By Liz Smith, Communications Coordinator - E/V Nautilus Exploration Program, Ocean Exploration Trust
July 7 - September 5, 2012
During July and August of 2012, Exploration Vessel Nautilus explored the Black Sea, Aegean Sea, and Mediterranean Sea off the coasts of Turkey and Cyprus. The rotating Corps of Exploration aboard Nautilus herculesped the geological, biological, archaeological, and chemical aspects of these regions to depths of approximately 2,000 meters. During the expedition, we shared our discoveries live on the web via telepresence technology, putting the unexplored ocean directly in your hands.
This project is a continuation of work conducted between 1999‐2007 focused on characterizing the oxic/anoxic (oxygen/no oxygen) boundary that exists at approximately 155 meters depth in the Black Sea near the shelf break, which has been hypothesized as a relict shoreline. The Institute for Exploration’s ROVs Hercules and Argus will be used to conduct visual surveys, to collect sediment samples, and to recover a set of redox (oxidation/reduction) experiments that were left at 325 meters depth in 2007. Side‐scan sonar surveys will be conducted in various areas to map the transition across the oxic/anoxic interface and to compare trawled versus untrawled zones.
This project is a continuation of work from 2010 in the Anaximander region off the coast of Turkey that has proven to be rich in methane fluid emissions and associated seep fauna. Objectives of this mission include returning to the area where acoustic and video imaging surveys were conducted in 2010 to collect biological and geological samples with the Institute for Exploration’s ROVs Hercules and Argus to help characterize the seamounts.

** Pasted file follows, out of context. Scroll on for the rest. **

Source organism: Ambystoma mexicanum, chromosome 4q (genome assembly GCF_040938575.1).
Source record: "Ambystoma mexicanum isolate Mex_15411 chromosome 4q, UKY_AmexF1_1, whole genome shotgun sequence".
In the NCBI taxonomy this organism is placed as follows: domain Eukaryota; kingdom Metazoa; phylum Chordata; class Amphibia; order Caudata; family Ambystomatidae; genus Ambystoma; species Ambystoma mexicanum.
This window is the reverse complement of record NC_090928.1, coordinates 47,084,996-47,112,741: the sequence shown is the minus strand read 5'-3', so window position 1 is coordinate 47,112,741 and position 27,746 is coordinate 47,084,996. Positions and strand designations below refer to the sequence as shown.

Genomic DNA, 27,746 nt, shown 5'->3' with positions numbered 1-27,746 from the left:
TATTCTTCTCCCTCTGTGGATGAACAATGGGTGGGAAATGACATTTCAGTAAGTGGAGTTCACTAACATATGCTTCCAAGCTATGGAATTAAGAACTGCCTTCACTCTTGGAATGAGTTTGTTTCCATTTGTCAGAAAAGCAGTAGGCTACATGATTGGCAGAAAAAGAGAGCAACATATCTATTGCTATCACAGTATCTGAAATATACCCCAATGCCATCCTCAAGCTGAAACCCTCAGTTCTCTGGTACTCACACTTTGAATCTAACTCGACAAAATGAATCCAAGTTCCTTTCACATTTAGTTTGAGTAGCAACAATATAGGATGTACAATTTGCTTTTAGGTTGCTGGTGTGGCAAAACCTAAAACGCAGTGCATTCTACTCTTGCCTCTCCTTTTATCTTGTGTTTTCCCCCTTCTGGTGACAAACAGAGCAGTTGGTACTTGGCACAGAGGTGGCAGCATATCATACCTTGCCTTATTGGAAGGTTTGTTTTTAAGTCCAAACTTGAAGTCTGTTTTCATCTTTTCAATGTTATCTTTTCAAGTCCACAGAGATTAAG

The current tectonic setting of the Eratosthenes Seamount is unusual in that it represents a continental fragment undergoing active subduction as the African plate descends beneath the Eurasian plate at the Cyprus trench, speculated to be causing both uplifting of the Eratosthenes Seamount and faulting at the trench. The objectives of this project are to return to several regions explored in 2010 and also to expand investigations to new locations. The Institute for Exploration’s ROVs Hercules and Argus will be employed to conduct visual surveys. Side‐scan sonar may be used to map specific regions.
This project is a continuation of work conducted between 2008 – 2011 focused on documentation of trawl damage to the seabed off the Bodrum and Datca peninsulas through video surveys and sonar mapping between 50 and 600 meters depth. Subsequent identification of targets included carbonate crusts from methane seeps, rock ridges, and outcrops; slope failures; and numerous shipwrecks. Objectives for 2012 include continuation of this work to move toward a comprehensive survey of the landscape between 100 and 600 meters depths in order to determine the full scope and impact of bottom trawling on the seabed. Side‐scan sonar surveys will be conducted to fill in gaps and the Institute for Exploration’s ROVs Hercules and Argus will be employed to conduct video surveys of the seabed. Geological samples will also be collected if time permits.
E/V Nautilus is a 211-foot research vessel equipped with state-of-the-art exploration and telepresence technology.
The primary remotely operated vehicles (ROVs) on board, named Hercules and Argus, will be used to view the seafloor with high-definition video, take environmental measurements, and collect geological and biological samples.
Two secondary exploration tools, the towfish named Diana and Echo, will use side-scan and sub-bottom sonar technology to explore the seafloor and seek out compelling targets for closer investigation and study.
Dr. Robert Ballard and Dr. Katherine Croff Bell of the Ocean Exploration Trust will lead the expedition, which includes a rotating team of more than 100 scientists, engineers, and educators as they explore these poorly understood regions of the world’s oceans.
Operations aboard Nautilus will be conducted by a team of engineers from the Institute for Exploration exit icon based at the Mystic Aquarium in Connecticut. All of the video and data collected will be transmitted via satellite to the Inner Space Center exit icon, located at the University of Rhode Island Graduate School of Oceanography, where Dr. Ballard is a professor of oceanography.